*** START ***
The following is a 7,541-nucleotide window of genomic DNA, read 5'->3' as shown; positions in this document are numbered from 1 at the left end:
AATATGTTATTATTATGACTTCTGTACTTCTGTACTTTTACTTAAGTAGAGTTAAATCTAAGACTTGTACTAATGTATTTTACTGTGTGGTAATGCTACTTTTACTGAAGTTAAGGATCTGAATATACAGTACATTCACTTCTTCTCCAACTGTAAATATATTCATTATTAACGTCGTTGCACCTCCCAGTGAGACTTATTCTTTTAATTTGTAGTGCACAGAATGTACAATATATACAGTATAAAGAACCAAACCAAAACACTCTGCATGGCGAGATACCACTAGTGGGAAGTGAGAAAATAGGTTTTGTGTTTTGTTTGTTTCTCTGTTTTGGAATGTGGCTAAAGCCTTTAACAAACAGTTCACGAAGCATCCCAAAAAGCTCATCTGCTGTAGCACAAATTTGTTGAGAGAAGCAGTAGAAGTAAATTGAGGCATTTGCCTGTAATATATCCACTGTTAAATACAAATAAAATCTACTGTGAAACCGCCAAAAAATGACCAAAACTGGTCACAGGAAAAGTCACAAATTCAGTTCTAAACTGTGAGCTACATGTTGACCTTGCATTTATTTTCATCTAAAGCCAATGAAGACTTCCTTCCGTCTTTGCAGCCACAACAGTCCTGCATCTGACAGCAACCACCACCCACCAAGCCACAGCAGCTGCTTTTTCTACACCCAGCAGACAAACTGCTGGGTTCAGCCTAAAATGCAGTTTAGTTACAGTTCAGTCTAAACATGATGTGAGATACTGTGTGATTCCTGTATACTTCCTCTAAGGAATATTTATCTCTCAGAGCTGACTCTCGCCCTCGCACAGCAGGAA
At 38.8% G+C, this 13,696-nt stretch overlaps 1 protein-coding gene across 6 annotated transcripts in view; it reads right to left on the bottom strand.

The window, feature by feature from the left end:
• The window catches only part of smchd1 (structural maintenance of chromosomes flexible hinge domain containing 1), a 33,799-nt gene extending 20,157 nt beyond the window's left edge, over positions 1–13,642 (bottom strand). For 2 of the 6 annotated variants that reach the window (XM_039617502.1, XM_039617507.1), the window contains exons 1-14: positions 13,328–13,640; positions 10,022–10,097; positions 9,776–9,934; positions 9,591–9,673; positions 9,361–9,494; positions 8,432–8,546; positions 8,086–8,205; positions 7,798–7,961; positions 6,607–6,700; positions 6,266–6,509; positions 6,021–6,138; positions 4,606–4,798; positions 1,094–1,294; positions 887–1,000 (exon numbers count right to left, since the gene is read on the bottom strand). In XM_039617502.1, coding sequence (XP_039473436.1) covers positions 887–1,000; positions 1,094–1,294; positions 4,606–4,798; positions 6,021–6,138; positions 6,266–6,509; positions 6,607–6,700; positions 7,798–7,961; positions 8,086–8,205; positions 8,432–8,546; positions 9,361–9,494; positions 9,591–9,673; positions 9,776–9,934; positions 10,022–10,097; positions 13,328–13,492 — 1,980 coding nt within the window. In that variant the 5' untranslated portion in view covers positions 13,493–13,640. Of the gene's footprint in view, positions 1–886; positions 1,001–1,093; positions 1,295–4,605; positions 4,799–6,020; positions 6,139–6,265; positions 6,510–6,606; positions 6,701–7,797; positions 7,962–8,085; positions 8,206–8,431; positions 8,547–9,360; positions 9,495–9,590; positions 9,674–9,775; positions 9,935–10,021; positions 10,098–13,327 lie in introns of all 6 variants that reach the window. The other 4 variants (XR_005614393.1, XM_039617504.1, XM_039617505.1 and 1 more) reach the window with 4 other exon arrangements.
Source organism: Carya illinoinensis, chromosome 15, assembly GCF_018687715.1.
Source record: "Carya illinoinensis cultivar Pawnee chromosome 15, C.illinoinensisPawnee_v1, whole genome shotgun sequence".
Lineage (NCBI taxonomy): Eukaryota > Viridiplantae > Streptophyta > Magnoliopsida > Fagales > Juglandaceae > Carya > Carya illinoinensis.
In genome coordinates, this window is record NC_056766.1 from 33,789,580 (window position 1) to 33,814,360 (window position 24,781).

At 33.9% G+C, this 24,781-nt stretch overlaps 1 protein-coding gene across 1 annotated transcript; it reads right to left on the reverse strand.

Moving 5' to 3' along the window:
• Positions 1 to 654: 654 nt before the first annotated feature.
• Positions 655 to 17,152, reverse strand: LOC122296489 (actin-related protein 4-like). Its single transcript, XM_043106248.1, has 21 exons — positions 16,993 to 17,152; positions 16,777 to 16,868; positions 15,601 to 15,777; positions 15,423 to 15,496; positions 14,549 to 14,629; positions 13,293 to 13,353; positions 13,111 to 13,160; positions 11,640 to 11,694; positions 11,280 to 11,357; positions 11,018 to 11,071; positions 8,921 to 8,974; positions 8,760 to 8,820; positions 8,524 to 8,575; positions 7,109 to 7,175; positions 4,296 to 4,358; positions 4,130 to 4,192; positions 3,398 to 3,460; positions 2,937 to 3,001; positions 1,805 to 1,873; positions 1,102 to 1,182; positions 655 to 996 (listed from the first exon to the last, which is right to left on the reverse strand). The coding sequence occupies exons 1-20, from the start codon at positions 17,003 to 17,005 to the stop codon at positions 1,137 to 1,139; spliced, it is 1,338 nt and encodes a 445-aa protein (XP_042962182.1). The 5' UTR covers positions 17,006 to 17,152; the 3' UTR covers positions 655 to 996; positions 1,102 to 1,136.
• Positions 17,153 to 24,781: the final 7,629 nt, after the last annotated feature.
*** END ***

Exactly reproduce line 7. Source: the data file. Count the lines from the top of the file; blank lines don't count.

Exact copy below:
Source record: "Carya illinoinensis cultivar Pawnee chromosome 15, C.illinoinensisPawnee_v1, whole genome shotgun sequence".